Perio-what?? What You Need to Know About Periodontitis

Big words and medical jargon can feel intimidating. The last thing you need to feel at a dentist’s office is intimidation. Let’s break down one of those “big” terms that you might hear a dentist or hygienist tossing around.

To make it simple: periodontitis is inflammation.

And inflammation is bad.

What happens is this: Food particles get stuck in those tiny spaces between the teeth and in the pockets between the teeth and gums. Food attracts bacteria, which sends a warning signal to the immune system. That battle cry rallies the immunity troops and they attack the infected area. That leads to all sorts of problems.

Ideally, we avoid this immune response with preventative care. But, we know that “ideally” often doesn’t happen, so it is good to know about treatments as well.

First, it is good to know what to look for. Here are a few warning signs that you might be in danger of periodontitis or periodontal disease:

  • Swollen Gums: This is one of the earliest indicators. Your gums might be swollen, painful, or red. That’s a clear sign that your body has seen a problem and is tackling it. Bodies are pretty awesome that way.
  • Bad Breath: If you are brushing and rinsing and can’t seem to shake the bad breath, it might be a sign of a deeper problem. Bacteria and inflammation need a bit more than just brushing. You might also sense a metallic taste in the mouth.
  • Receding Gums or Loose Teeth: If there is damage to the gums, they might start to get loose or shrink. This can give you the feeling of loose teeth or just elongated teeth.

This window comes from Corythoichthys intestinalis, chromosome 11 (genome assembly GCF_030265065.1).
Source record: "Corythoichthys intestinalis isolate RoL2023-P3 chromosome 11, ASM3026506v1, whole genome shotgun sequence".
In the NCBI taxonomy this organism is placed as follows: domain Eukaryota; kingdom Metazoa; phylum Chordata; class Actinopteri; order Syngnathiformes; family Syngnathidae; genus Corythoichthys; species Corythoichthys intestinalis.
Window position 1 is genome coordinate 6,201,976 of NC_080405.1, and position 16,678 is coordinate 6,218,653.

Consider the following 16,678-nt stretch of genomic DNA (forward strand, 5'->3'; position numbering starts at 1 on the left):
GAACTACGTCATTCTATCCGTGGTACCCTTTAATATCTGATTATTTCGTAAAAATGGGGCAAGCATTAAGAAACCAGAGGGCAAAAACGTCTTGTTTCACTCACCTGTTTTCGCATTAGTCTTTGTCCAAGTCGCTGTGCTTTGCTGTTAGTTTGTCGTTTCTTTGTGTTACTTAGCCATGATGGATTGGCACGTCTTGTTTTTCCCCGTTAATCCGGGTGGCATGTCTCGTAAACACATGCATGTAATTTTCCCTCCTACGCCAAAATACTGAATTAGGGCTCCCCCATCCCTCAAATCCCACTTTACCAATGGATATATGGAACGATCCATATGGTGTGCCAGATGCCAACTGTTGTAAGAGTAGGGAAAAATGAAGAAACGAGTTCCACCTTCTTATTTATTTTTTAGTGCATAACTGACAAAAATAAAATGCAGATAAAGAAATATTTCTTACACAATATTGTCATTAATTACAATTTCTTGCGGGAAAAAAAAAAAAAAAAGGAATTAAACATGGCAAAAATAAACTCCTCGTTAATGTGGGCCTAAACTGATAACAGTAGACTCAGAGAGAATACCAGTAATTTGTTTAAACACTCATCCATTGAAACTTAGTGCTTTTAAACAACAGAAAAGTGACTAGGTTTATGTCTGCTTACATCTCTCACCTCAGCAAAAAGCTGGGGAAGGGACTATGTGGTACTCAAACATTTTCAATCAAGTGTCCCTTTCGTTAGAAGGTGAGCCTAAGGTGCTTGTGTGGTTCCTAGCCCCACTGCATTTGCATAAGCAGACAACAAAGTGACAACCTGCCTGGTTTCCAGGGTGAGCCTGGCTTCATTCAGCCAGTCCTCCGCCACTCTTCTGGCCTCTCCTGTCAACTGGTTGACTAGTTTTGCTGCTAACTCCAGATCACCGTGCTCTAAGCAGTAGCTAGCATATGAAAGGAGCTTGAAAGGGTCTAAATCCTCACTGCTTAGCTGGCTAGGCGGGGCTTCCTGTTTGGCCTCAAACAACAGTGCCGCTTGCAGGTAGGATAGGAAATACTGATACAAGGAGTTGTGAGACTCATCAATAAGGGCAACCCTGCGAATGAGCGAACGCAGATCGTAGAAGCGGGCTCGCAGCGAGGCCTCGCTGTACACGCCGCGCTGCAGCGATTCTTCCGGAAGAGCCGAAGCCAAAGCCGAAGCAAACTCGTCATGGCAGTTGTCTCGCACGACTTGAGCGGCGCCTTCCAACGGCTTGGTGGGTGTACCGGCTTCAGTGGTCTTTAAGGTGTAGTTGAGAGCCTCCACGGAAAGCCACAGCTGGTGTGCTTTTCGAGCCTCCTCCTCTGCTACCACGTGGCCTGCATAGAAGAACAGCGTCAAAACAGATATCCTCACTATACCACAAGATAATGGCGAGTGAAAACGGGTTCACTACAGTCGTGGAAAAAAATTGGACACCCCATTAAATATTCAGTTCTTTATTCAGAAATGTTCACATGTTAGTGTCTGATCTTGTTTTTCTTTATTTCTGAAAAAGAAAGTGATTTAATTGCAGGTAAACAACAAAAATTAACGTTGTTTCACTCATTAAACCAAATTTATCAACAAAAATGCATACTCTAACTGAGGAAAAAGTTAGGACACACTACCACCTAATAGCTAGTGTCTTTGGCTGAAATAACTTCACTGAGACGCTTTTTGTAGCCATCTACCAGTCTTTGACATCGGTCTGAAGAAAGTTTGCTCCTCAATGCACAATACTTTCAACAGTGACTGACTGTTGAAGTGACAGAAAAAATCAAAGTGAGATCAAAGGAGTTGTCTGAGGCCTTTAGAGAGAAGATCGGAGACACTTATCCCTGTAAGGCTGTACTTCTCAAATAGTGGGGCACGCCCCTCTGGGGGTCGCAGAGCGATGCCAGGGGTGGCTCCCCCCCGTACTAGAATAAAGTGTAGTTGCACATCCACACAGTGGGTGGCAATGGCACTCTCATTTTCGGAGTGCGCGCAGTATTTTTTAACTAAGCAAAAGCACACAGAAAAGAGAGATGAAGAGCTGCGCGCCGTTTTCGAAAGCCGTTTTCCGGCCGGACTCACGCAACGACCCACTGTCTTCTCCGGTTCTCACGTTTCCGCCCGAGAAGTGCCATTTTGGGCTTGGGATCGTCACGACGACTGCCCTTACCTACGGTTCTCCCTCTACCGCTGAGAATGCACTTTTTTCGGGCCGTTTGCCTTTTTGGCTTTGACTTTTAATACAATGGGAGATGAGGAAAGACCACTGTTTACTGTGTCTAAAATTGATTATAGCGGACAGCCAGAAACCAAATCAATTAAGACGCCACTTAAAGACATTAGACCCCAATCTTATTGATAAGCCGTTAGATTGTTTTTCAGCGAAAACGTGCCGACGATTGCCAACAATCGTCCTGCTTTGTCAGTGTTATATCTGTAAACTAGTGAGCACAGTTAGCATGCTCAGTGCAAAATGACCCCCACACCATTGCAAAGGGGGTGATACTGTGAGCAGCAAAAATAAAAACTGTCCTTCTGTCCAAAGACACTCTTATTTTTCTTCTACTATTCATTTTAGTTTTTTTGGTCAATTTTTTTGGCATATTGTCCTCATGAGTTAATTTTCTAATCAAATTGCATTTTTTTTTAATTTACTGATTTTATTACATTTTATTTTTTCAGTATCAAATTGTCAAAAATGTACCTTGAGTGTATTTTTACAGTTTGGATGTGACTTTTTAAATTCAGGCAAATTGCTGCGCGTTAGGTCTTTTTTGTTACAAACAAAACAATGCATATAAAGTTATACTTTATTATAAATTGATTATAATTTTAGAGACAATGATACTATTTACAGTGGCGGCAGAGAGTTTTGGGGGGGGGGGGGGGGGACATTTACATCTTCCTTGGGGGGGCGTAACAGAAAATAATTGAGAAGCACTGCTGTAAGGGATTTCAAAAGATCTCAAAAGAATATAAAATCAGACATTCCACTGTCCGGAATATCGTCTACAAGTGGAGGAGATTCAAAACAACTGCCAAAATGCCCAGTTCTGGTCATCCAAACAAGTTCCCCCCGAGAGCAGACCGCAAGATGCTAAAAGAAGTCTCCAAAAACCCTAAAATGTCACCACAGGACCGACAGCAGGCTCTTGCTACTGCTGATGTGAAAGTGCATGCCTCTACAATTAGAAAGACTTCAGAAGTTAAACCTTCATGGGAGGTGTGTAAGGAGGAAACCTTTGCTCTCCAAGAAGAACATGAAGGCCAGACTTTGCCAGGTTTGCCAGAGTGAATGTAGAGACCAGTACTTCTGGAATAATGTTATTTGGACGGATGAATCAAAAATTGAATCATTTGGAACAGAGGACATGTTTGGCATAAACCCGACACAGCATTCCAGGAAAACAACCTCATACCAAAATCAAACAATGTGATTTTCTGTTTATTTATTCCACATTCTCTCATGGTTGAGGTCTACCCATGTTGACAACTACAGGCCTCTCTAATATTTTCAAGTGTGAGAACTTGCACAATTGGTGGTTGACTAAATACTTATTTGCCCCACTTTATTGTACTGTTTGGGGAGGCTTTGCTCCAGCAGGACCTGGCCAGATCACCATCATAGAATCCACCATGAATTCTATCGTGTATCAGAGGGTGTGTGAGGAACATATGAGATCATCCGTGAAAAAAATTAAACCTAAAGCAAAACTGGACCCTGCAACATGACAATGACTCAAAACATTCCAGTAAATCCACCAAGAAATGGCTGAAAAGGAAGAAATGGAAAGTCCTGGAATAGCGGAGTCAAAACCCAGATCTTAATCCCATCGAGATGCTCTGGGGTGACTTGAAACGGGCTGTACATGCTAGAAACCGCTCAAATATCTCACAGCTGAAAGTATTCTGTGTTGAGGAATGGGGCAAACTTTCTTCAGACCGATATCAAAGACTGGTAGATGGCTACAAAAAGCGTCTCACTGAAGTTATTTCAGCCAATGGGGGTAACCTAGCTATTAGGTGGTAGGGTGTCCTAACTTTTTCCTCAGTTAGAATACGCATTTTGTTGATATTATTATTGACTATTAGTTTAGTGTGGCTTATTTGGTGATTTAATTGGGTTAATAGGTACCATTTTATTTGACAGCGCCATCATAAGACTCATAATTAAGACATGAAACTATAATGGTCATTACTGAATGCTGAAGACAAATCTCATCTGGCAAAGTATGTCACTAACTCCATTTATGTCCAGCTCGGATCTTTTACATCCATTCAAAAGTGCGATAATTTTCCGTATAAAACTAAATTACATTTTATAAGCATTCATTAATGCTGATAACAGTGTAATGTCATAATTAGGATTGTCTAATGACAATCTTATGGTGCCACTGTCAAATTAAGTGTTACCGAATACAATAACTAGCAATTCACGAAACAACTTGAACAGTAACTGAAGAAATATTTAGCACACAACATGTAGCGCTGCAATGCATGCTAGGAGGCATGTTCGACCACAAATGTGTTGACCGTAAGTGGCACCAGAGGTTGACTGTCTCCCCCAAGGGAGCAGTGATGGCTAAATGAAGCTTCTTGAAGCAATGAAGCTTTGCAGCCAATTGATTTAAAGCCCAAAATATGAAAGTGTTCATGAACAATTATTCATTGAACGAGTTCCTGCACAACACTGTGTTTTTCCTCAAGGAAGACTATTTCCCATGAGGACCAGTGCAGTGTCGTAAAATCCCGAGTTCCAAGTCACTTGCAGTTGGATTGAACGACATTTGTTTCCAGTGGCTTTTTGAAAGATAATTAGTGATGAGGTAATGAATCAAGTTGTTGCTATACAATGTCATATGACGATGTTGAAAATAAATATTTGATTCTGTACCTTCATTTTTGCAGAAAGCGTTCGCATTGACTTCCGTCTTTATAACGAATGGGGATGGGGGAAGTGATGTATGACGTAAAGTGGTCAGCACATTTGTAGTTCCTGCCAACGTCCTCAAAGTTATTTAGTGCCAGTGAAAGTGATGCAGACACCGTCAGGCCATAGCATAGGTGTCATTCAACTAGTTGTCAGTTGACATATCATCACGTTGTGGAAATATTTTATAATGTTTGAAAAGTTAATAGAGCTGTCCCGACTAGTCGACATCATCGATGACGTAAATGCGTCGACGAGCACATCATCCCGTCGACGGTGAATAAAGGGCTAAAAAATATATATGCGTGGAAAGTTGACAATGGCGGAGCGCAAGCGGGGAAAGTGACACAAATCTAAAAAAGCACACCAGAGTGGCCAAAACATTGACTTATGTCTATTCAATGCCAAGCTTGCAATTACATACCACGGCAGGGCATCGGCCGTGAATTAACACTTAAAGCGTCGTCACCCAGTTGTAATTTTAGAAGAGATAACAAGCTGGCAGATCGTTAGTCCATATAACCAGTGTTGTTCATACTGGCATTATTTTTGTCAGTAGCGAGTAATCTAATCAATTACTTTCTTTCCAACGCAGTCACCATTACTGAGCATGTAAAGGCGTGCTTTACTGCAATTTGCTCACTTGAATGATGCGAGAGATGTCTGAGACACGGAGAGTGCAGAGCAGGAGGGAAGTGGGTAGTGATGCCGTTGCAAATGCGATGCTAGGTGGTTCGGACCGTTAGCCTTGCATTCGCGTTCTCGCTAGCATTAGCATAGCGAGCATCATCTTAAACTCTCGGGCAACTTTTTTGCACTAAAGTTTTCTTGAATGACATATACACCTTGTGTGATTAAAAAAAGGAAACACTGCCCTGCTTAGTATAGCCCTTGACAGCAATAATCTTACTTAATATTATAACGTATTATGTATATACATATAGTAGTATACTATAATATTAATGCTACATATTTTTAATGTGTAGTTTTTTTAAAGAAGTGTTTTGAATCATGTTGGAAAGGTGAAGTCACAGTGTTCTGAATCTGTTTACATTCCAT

• Bleeding Gums: This is a clear sign of trouble. If the periodontitis has been ignored for too long, there might also be some pus between teeth. Hopefully, it doesn’t get this far.

A great reason to visit the dentist regularly is that they have a trained eye to spot these problems before they get out of hand. Do you know the saying about an ounce of prevention? It is certainly true when it comes to your teeth.

Still, life sometimes gets in the way. Don’t be embarrassed or worried. Dentists go to school for a long time to help people take care of their teeth. They are there to help – let them. Once you get to the dentist and they diagnose periodontitis or periodontal disease, there are a few treatment options:

  • Scaling: This is in-depth cleaning, scraping the plaque, tartar, and bacteria from your teeth. It can be done manually with some basic tools, if needed. Some tools utilize lasers or ultrasonic technology.
  • Root Planing: Root planing is similar to scaling, just digging down deeper into the root and base of the tooth and smoothening (planing) the surface of the roots so that plaque is less likely to get stuck.
  • Antibiotics: After the scaling and planing, antibiotics might be used to ensure the removal of all bacteria. This might be a topical ointment, a mouthwash, or in some stubborn cases, an oral antibiotic.